This attempt to intervene is not a presupposition on the merits of the case, but rather an effort to assert our jurisdictional right to oversee any transfer of Mountain Water, which is currently regulated by the Public Service Commission. Our motion would merely allow the PSC to have a seat at the table as these important issues are being addressed by the court.

Up until very recently, PSC oversight concerning any transfer of Mountain Water was something that the city of Missoula’s attorney and mayor actually desired and requested. In fact, when the Carlyle Group purchased the water utility three years ago, Mayor John Engen and City Attorney Jim Nugent insisted that any future transfer would have to be approved by the Public Service Commission. When the PSC approved that sale, the city’s request was included in the final order. Their abrupt reversal of position is a case of coincidental timing to say the least.

Rails to Trails Litigation Meeting

Posted in National Eminent Domain

A Kansas City lawyer working for a Washington based law firm is holding a public meeting in West Michigan, seeking out potential clients maintaining properties adjacent to the areas now being converted from railroad easements to trails.  Many of the cases have little value.  Many other ones are substantial.

Having a lawyer from out-of-state come in to talk to a group generally bodes ill for property owners.  However, in this specific instance, the cases will be filed in the United States Court of Federal Claims, a specialized court designed to protect property owners from the loss of their interests created by Federal activity.  The lawyer, Thor Hearne is simply an outstanding attorney who is well suited to representation of those being acquired for trails.

The meeting is supposed to help residents decide whether they should join the lawsuit.

The lawsuit centers on railways converted into recreational trails, or “rail trails.” Hearne said that government easements of private property are no longer valid once the railroad goes away.

“The value of the property in some cases can be very significant,” he said.

According to a release from the firm, landowners are arguing “the creation of a new easement for a railroad corridor by the Mid-Michigan Railroad and the Michigan Department of Natural Resources is a taking of property for which the Fifth Amendment requires the United States to pay ‘just compensation.’”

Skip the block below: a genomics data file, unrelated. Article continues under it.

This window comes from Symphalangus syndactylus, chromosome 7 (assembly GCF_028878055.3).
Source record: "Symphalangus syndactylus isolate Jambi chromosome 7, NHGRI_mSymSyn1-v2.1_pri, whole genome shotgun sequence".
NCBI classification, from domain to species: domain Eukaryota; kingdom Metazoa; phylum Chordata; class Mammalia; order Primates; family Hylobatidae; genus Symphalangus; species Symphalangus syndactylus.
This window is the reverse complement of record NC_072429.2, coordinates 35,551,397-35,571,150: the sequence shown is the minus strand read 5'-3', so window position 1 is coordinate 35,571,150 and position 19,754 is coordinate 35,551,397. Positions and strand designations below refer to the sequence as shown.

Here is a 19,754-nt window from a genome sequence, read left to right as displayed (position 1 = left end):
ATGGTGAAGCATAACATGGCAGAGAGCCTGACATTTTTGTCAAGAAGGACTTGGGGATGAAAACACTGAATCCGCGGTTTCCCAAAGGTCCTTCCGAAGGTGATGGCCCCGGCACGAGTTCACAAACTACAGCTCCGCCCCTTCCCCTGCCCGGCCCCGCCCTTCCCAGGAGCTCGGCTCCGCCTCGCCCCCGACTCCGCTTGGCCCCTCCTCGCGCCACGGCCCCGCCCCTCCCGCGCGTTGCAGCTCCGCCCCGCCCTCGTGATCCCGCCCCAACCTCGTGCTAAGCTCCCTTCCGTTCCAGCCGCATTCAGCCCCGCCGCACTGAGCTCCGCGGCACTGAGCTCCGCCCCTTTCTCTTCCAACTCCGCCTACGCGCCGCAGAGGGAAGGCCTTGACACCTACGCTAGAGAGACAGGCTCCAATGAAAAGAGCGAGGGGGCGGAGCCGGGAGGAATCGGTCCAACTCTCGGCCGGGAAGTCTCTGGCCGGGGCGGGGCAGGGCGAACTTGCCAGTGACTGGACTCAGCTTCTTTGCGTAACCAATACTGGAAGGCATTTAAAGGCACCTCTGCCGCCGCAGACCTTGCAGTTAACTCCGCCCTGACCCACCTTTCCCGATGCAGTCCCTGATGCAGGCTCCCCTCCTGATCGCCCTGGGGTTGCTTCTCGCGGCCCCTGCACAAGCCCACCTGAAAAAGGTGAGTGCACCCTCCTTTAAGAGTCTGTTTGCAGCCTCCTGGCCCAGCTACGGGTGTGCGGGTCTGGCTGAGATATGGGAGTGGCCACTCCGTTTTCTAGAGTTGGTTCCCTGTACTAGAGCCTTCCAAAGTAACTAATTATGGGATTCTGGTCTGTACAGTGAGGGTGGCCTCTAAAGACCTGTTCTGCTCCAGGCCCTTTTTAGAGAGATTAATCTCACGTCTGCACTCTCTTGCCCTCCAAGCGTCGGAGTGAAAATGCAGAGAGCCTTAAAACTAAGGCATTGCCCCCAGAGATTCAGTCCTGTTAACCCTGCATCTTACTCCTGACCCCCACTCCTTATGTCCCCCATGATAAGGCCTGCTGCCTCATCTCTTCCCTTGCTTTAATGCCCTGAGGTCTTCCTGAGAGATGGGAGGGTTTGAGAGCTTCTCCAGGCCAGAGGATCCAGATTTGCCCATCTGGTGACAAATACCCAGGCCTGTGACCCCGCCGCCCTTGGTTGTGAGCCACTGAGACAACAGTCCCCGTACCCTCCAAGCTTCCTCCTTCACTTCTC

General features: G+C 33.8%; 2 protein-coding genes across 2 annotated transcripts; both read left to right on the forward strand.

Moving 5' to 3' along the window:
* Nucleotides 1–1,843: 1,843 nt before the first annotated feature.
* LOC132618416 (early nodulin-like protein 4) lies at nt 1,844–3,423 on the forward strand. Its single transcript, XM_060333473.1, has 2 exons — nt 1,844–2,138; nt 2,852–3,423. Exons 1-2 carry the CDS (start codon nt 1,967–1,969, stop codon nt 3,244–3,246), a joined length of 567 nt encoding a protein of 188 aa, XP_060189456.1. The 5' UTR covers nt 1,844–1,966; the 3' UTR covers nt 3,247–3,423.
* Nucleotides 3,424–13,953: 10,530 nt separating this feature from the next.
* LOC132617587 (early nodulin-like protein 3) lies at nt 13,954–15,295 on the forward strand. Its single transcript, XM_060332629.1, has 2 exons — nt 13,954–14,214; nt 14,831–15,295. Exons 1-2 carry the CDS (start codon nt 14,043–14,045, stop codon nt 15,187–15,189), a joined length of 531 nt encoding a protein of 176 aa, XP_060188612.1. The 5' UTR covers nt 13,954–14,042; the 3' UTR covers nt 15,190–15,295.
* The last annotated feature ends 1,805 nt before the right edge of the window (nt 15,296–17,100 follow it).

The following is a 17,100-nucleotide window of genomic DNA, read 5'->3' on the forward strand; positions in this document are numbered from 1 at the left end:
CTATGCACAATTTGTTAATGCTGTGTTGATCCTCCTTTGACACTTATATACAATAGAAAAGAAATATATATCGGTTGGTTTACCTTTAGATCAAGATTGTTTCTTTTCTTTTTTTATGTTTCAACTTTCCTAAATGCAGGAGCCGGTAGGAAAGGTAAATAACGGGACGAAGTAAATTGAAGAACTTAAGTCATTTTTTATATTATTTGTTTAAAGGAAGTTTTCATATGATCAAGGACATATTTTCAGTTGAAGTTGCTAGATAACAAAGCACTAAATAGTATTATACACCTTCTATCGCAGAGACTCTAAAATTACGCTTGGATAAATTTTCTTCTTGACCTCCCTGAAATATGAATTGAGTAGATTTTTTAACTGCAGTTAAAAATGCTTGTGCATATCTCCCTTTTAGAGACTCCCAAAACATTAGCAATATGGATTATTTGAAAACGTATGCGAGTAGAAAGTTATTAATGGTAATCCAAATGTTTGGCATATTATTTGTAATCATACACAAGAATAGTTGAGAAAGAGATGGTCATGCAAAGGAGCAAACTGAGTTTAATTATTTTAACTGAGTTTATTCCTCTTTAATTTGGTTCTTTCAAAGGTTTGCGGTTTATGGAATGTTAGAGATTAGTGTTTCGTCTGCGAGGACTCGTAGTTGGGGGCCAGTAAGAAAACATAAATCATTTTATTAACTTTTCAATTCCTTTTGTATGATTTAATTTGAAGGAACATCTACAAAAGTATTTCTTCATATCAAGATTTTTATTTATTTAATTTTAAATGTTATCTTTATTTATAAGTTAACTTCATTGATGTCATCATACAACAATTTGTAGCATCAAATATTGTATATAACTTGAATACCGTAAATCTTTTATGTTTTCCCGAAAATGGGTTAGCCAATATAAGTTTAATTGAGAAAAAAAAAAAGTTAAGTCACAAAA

Hearne said that the case is different than a class action lawsuit in that landowners need to make their claims ahead of time in order to collect.

“Each owner has to decide to participate,” he said.

Alexandria Boat Club Settles Up

Posted in National Eminent Domain

The historic Old Dominion Boat Club of Alexandria, Virginia, has finally settled with the City.  This dispute has been ongoing for over five years.

The last paragraph of the article is so interesting because it talks about the Club’s plans for special use permits and historical architectural board approvals.  Underlying the settlement process is likely a specific agreement that the Club will receive the necessary permits.

The Washington Post

Public opinion on the city’s plan has been divided, with residents at a hearing last year speaking on both sides of the issue.

The club hopes to have special use permits and historic architectural board approvals completed by early spring, in order to start rebuilding the dilapidated Beachcombers building into its new club house by early next summer. The club has up to five years from now to vacate its current property, Banchoff said, but “once we get a certificate of occupancy,” it will move.